Brainstorm Health: Synthetic Embryos, NIH All of Us Project, Trump Drug Price Speech

May 3, 2018, 8:21 PM UTC

Good afternoon, readers! This is Sy.

Dutch scientists have made yet another advance in embryonic science, creating synthetic embryos (mouse embryos, that is) without the need for sperm or eggs. Down the line, the achievement could have implications for human infertility, too.

Using mouse cells that weren’t gametes (the traditional sex cells), researchers from the MERLN Institute for Technology-Inspired Regenerative Medicine in the Netherlands were able to create “blastocyst-like structures”—which form during the early developmental stage for mammals. This was done using just two types of mouse stem cells, and the resulting mass of cells resembled what you’d expect from the more traditional baby-forming process. What’s more, these structures were then attached to the wombs of female mice and grew for several days in what the scientists claim is a medical first.

So how exactly might such biomedical technology benefit humans? For one, it could assist in infertility research, including the kind centering on miscarriages that occur at the implantation stage of development. “We can now generate extremely large numbers of these embryos and study them in detail,” lead researcher Dr. Nicolas Rivron told the BBC. “It could help us understand why some embryos fail to implant and let us screen for drugs that might help with fertility.”

But that reality may be a ways away. For one thing, creating and implanting artificial human embryos would require regulatory clearance. Nations like China and the U.K. have been somewhat more lenient on this issue than the United States (the U.K. paved the way for three-parent babies to combat devastating genetic disorders back in 2016), but most things involving even a whiff of genetic engineering still come with a fair bit of bioethical controversy.

Read on for the day’s news.


NIH begins enrollment in ambitious "All of Us" genome project. The National Institutes of Health (NIH) has officially begun enrolling participants in its "All of Us" genetic research initiative. Announced by former President Barack Obama in 2015, the project aims to collect genomic data on one million Americans for health research—and a central mission of the project is to get information from minorities and other groups who may usually be left out of the clinical research process. “All of Us is an ambitious project that has the potential to revolutionize how we study disease and medicine,” said Health and Human Services Secretary Alex Azar in a statement. “NIH’s unprecedented effort will lay the scientific foundation for a new era of personalized, highly effective health care. We look forward to working with people of all backgrounds to take this major step forward for our nation’s health.” (NIH)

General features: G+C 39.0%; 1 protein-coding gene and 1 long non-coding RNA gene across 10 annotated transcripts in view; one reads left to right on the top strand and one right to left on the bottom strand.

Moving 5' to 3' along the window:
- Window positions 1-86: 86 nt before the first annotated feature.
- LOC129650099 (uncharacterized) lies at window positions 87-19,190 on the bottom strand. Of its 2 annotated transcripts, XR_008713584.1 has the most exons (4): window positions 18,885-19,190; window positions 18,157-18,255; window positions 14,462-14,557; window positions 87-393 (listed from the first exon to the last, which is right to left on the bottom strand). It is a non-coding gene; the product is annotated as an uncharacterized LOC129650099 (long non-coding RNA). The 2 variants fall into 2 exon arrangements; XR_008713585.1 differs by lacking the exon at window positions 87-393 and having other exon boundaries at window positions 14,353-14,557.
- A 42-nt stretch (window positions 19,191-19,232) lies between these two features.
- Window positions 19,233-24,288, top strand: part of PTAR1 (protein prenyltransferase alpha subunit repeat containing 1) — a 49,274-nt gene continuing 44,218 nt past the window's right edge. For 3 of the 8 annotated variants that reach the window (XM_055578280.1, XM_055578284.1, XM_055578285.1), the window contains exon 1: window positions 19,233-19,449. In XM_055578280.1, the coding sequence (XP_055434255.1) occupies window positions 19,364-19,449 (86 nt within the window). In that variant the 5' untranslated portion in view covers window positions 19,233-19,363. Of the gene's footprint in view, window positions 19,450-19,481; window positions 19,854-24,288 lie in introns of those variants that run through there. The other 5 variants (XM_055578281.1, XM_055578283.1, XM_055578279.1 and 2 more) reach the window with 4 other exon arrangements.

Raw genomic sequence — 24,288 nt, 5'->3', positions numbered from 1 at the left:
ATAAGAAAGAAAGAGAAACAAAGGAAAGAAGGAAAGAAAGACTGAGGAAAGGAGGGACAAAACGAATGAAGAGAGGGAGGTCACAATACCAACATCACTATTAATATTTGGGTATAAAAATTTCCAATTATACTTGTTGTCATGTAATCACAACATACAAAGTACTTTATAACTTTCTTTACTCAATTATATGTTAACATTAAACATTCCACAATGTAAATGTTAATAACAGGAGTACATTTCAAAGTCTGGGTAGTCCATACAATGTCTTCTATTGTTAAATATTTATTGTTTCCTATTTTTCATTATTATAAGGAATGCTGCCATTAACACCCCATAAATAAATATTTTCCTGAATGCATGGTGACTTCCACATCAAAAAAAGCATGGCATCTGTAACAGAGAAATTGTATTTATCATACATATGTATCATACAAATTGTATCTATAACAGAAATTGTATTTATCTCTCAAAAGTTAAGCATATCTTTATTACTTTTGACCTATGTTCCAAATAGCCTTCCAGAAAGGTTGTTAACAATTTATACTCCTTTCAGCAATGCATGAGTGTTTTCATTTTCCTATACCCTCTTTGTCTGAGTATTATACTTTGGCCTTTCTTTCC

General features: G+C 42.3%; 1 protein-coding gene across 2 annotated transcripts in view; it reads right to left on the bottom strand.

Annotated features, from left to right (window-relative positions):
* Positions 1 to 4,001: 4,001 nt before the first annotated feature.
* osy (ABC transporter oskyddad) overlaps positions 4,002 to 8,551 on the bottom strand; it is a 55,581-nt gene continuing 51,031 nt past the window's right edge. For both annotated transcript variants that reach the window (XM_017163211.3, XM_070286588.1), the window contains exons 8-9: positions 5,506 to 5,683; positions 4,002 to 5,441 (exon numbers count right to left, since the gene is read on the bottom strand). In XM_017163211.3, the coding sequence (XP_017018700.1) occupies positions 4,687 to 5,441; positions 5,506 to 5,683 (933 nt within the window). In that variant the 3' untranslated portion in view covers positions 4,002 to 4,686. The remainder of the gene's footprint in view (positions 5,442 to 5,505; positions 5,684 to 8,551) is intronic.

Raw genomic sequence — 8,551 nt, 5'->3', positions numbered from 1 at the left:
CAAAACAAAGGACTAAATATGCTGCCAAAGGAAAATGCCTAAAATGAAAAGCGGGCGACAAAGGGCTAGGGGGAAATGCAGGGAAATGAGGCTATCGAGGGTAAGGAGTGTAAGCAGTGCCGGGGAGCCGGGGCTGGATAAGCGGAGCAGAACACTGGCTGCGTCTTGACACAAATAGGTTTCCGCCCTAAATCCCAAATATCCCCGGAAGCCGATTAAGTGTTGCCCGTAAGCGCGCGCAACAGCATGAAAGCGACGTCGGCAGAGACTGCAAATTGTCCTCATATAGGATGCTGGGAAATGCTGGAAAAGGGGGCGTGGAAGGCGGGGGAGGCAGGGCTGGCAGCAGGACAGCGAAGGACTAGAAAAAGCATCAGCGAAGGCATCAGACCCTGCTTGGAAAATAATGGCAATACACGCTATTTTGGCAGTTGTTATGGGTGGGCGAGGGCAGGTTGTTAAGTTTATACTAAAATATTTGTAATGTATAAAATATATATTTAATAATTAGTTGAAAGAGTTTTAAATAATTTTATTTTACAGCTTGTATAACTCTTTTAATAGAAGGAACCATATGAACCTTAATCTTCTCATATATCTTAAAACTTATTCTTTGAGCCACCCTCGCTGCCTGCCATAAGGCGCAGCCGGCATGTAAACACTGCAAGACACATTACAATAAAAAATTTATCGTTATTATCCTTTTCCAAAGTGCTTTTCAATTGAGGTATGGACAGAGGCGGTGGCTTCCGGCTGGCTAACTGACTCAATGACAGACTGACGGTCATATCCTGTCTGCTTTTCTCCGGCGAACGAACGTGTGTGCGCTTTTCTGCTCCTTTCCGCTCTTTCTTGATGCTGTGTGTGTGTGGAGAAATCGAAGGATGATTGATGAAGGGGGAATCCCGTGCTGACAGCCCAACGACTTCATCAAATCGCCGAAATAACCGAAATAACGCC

Trump's drug price speech may include some surprises. President Donald Trump has often made high drug prices a target of his political ire. But his administration has done little so far to practically tackle the issue—a likely part of the reason why pharmaceutical stocks, which used to regularly rise or fall based on Trump's drug pricing comments, have been shrugging the president off in recent times. That might change if HHS Secretary Alex Azar is right and Trump's speech will contain far more expansive details about what the administration plans to do about high drug prices. Stay tuned. (CNBC)


A case study in American medical failure. Consider this your must-read, if depressing, read of the day. Dr. Brendan Reilly outlines a heartbreaking tale of failures up and down the American medical supply chain, and how the system at large failed one needy patient, in a poignant New England Journal of Medicine article. (NEJM)

Who will be the next VA Secretary nominee? Who will President Trump nominate to lead the VA following Rear Admiral Ronny Jackson's withdrawal from consideration as Secretary of the Department of Veterans Affairs? According to the Washington Post, a top contender may be former GOP Congressman Jeff Miller, the chair of the House Committee on Veterans’ Affairs prior to his retirement last year. Miller currently works as a lobbyist in Washington, D.C.  (Washington Post)


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